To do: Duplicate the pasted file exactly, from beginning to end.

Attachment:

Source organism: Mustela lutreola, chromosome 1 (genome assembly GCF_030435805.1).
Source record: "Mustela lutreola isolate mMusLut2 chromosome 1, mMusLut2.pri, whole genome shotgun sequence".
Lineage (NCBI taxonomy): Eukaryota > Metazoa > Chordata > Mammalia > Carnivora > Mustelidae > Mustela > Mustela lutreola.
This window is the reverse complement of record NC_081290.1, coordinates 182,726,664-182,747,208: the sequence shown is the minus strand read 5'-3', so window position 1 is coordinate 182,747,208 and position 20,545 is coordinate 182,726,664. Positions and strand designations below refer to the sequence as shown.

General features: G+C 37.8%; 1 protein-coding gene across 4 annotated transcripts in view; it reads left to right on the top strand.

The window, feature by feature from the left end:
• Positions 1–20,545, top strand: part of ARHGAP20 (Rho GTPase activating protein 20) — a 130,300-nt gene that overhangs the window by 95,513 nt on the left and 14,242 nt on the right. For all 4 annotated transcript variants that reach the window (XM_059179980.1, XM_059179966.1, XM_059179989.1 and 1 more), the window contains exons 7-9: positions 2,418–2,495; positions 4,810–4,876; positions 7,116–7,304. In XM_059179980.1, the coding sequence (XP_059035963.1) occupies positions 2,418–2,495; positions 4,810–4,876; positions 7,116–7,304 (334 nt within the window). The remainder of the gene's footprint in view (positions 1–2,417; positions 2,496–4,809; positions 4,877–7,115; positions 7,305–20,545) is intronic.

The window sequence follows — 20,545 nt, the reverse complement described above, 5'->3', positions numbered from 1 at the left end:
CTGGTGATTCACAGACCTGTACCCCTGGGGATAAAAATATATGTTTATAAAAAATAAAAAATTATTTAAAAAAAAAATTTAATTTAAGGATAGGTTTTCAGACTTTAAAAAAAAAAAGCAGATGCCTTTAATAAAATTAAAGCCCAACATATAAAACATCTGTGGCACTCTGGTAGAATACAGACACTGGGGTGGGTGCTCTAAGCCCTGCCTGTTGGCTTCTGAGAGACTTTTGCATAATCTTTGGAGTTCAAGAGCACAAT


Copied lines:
Source organism: Mustela lutreola, chromosome 1 (genome assembly GCF_030435805.1).
Source record: "Mustela lutreola isolate mMusLut2 chromosome 1, mMusLut2.pri, whole genome shotgun sequence".
Lineage (NCBI taxonomy): Eukaryota > Metazoa > Chordata > Mammalia > Carnivora > Mustelidae > Mustela > Mustela lutreola.
This window is the reverse complement of record NC_081290.1, coordinates 182,726,664-182,747,208: the sequence shown is the minus strand read 5'-3', so window position 1 is coordinate 182,747,208 and position 20,545 is coordinate 182,726,664. Positions and strand designations below refer to the sequence as shown.

General features: G+C 37.8%; 1 protein-coding gene across 4 annotated transcripts in view; it reads left to right on the top strand.

The window, feature by feature from the left end:
• Positions 1–20,545, top strand: part of ARHGAP20 (Rho GTPase activating protein 20) — a 130,300-nt gene that overhangs the window by 95,513 nt on the left and 14,242 nt on the right. For all 4 annotated transcript variants that reach the window (XM_059179980.1, XM_059179966.1, XM_059179989.1 and 1 more), the window contains exons 7-9: positions 2,418–2,495; positions 4,810–4,876; positions 7,116–7,304. In XM_059179980.1, the coding sequence (XP_059035963.1) occupies positions 2,418–2,495; positions 4,810–4,876; positions 7,116–7,304 (334 nt within the window). The remainder of the gene's footprint in view (positions 1–2,417; positions 2,496–4,809; positions 4,877–7,115; positions 7,305–20,545) is intronic.

The window sequence follows — 20,545 nt, the reverse complement described above, 5'->3', positions numbered from 1 at the left end:
CTGGTGATTCACAGACCTGTACCCCTGGGGATAAAAATATATGTTTATAAAAAATAAAAAATTATTTAAAAAAAAAATTTAATTTAAGGATAGGTTTTCAGACTTTAAAAAAAAAAAGCAGATGCCTTTAATAAAATTAAAGCCCAACATATAAAACATCTGTGGCACTCTGGTAGAATACAGACACTGGGGTGGGTGCTCTAAGCCCTGCCTGTTGGCTTCTGAGAGACTTTTGCATAATCTTTGGAGTTCAAGAGCACAAT